In the last few years, my holiday gift list has multiplied exponentially. There are lots of little nieces and nephews to buy for now, and my siblings still insist on exchanging with each other and me.

I would be happy to not get a thing while trimming the list wherever possible. Any advice on how to scale back without coming across as Scrooge?

–Santa’s on a Budget

Amanda: I’m a big fan of the round robin method. Suzanne and I have done it with our group of friends from college and their kids and I’ve done it with my family. The important part of the round robin is that in order for it to work correctly, you need to set some parameters — how much will be spent per person (and people have to promise they will stick to that amount!), whether or not the children are a part of it (or maybe you have one round robin for the kids and one for the adults), will it be a secret process, etc.

In the gift exchanges I’ve done, every person buys for one other person. So if there are five members of your family, you buy five gifts (and will receive five in return). Deciding who gets to buy for who is part of the fun and there are many ways you can figure that out. I’ve employed a few:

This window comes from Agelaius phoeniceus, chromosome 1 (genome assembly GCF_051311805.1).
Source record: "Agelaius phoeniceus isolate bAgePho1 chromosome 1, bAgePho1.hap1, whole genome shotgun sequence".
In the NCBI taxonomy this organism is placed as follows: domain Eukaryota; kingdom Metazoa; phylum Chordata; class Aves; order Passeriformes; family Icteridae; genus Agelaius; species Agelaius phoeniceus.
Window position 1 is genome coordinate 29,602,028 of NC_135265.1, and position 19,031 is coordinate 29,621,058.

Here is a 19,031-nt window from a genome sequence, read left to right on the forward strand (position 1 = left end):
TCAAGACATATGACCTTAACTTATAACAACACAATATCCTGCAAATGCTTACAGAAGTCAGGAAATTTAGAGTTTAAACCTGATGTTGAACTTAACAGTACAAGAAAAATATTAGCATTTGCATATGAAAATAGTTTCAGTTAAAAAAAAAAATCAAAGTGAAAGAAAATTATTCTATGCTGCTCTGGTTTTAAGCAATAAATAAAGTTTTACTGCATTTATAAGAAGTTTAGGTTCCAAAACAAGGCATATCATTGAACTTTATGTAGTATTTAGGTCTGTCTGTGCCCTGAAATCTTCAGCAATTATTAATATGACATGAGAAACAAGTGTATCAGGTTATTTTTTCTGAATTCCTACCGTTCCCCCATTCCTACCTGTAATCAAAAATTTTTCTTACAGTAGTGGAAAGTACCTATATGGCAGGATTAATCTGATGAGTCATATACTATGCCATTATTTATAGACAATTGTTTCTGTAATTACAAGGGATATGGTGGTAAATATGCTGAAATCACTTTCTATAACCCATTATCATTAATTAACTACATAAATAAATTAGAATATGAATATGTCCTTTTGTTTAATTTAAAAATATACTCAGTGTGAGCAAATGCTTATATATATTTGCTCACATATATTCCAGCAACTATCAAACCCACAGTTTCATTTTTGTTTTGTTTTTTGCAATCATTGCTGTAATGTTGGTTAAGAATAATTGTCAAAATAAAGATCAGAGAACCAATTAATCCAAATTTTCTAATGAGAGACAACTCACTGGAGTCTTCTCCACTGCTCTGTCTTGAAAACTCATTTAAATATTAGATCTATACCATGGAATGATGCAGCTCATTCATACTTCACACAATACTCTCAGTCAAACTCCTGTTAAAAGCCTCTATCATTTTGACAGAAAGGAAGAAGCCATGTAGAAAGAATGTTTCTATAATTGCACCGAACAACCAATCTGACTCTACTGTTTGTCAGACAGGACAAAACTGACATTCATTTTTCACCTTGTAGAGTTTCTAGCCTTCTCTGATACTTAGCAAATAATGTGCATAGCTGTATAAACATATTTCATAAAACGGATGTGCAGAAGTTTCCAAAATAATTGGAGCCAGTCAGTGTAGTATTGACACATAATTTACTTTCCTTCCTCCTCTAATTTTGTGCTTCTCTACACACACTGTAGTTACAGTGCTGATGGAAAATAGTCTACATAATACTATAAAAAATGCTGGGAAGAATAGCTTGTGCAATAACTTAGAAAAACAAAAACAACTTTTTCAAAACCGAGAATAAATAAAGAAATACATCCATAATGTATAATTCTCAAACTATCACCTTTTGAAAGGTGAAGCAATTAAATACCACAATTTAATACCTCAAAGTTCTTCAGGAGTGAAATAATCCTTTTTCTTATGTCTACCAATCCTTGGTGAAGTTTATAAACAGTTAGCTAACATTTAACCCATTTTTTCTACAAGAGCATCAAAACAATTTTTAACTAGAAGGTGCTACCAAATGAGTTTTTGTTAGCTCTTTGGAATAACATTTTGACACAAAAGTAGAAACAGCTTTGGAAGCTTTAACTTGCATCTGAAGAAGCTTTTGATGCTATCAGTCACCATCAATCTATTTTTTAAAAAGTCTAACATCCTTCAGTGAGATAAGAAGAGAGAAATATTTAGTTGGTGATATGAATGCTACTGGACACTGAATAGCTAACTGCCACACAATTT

• Alphabetical — Anna buys for Craig who buys for Jennifer who buys for Sam who buys for Anna
  • Age — 2-year-old “buys” for 7-year-old who “buys” for 15-year-old who buys for 26-year-old who buys for 2-year-old
  • Random — pulling names from a hat or stocking
  • Use an online site like Elfster to handle the gift assignments

To really add to the fun, consider introducing a theme — maybe the gifts have to be a book or something that starts with the first letter of the person you are buying for.

Suzanne: Here’s how we did it in my family a few years back. My sister and I agreed that there was no need to exchange gifts among the adults when we each had a niece and nephew to buy for. So we focused on the kids and left it at that. My brother who is seven years younger than me and doesn’t have children wasn’t quite on board. Of course, I was still buying gifts for him and his wife since they didn’t have any little ones, which meant that he felt the need to reciprocate for me and my husband — in addition to buying gifts for my son and daughter. I think we finally got it straightened out last year and everyone is happy now.